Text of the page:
Coronavirus and Real Estate, What You should Know

In Investment Strategy by stefanLeave a Comment

Coronavirus and real estate? Yes. There will be a cause and effect — though it’s real impact remains to be seen and will likely take several weeks, if not months, to fully manifest. The fact of the matter is, as the economy changes and responds to the shift in buying and selling activity, there will most certainly be a measurable impact. Read on to learn more about the possible outcomes the coronavirus might have on the real estate market.

The Coronavirus and Real Estate Correlation

Whenever there’s a disruption in everyday market activity, be it on Wall Street or Main Street USA, the real estate market responds in a variety of ways. For instance, as interest rates fell over the course of the past several months, buying demand increased substantially.

The real estate market was dealing with its own challenges heading into 2020 – including affordability and limited inventory – but there are concerns the coronavirus crisis may deal a heavy blow to the sector. In March, preliminary data showed the situation has begun to negatively affect both buyer and seller behavior – though not yet to a serious extent.

In recent weeks, before the real threat of the coronavirus was known, interest rates were already near historic lows. With the emergency response of the Federal Reserve slashing its rates down to zero, commercial lenders have nearly unfettered access to capital. That might or might not trickle down to borrowers seeking to buy real property.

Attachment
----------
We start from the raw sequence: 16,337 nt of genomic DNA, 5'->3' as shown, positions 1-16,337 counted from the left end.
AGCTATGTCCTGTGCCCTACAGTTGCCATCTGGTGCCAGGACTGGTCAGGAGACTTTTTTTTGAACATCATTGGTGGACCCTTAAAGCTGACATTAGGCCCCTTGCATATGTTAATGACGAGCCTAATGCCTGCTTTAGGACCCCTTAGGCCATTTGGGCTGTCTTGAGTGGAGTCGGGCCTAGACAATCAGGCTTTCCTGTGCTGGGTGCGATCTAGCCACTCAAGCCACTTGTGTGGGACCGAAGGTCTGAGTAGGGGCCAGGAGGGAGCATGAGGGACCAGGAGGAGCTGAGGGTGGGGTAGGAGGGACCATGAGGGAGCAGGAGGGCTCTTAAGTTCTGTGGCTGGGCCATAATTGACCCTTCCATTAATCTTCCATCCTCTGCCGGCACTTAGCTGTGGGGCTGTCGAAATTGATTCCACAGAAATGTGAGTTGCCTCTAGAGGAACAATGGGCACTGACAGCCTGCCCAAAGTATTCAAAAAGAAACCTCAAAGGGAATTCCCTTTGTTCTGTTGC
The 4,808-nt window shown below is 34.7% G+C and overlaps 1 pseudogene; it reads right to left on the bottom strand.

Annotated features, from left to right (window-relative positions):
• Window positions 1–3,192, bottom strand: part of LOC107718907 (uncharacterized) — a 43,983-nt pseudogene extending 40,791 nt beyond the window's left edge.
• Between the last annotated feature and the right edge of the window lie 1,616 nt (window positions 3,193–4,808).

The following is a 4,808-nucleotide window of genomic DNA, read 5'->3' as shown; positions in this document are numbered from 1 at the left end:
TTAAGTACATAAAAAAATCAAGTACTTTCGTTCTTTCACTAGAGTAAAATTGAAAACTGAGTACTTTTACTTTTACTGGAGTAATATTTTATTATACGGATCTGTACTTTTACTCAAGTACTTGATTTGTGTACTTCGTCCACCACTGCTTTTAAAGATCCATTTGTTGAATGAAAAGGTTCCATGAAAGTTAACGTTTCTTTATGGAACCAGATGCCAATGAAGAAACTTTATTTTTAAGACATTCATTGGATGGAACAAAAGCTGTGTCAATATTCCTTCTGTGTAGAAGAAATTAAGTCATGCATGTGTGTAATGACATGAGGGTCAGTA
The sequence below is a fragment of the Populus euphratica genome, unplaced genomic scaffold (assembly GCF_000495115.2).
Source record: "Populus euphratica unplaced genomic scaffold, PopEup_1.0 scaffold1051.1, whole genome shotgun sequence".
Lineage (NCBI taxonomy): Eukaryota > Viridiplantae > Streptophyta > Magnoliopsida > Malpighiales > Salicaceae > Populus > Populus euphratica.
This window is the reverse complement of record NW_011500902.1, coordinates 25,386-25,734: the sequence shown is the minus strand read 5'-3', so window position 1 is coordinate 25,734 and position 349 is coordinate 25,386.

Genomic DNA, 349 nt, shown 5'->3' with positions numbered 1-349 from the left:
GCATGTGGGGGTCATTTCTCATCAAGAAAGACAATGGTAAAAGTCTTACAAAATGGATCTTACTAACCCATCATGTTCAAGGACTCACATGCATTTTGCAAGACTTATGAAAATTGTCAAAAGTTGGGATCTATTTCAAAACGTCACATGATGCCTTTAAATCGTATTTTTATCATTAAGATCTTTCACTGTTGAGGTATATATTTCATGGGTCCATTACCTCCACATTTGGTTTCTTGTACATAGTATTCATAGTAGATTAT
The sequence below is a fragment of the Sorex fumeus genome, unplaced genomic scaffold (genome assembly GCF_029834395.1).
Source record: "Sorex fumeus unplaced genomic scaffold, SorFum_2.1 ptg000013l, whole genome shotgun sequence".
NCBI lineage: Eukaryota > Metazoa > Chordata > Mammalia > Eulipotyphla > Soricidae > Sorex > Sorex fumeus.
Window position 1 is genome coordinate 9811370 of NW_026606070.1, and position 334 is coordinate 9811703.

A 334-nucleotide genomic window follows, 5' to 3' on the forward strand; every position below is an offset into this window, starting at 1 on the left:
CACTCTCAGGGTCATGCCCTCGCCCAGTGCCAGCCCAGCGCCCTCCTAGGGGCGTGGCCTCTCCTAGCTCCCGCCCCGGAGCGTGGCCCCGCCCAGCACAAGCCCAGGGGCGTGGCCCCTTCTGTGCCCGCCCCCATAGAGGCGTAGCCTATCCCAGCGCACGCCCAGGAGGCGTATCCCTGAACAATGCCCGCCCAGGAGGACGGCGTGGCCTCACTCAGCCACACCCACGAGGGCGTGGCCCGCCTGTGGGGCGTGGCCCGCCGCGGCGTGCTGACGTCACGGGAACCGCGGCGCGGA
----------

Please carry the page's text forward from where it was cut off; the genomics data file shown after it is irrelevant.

What You Should Know about the Coronavirus and Real Estate

The real estate market has long enjoyed and demonstrated a healthy track record. Even in periods where real estate prices have fallen substantially, it remains one of the safest and most reliable sources of investment.

Recently, the National Association of Realtors surveyed over 70,000 professionals in the industry. Of those, approximately 78 percent reported their situation had not changed with their buying clients’ intentions. Only 13 percent reported that buyers did have a change of interest.

In other words, as the situation unfolds, and interest rates continue to either drop or stay at record low levels, buyers and sellers alike are seizing the opportunity. This is likely due to the fact that most people prefer to carry on with their long term plans despite the short term circumstances.

How the coronavirus will specifically impact the commercial real estate market is not yet known. Although, in the short term, particularly over the next few to many weeks and and the next three or so months, there will most likely be a significant upset. However, recovery will also be just as substantial, returning the market to its previous health.

If you’d like to learn more about commercial real estate, please We have years of experience in commercial real property and can help answer any questions you might need answered.


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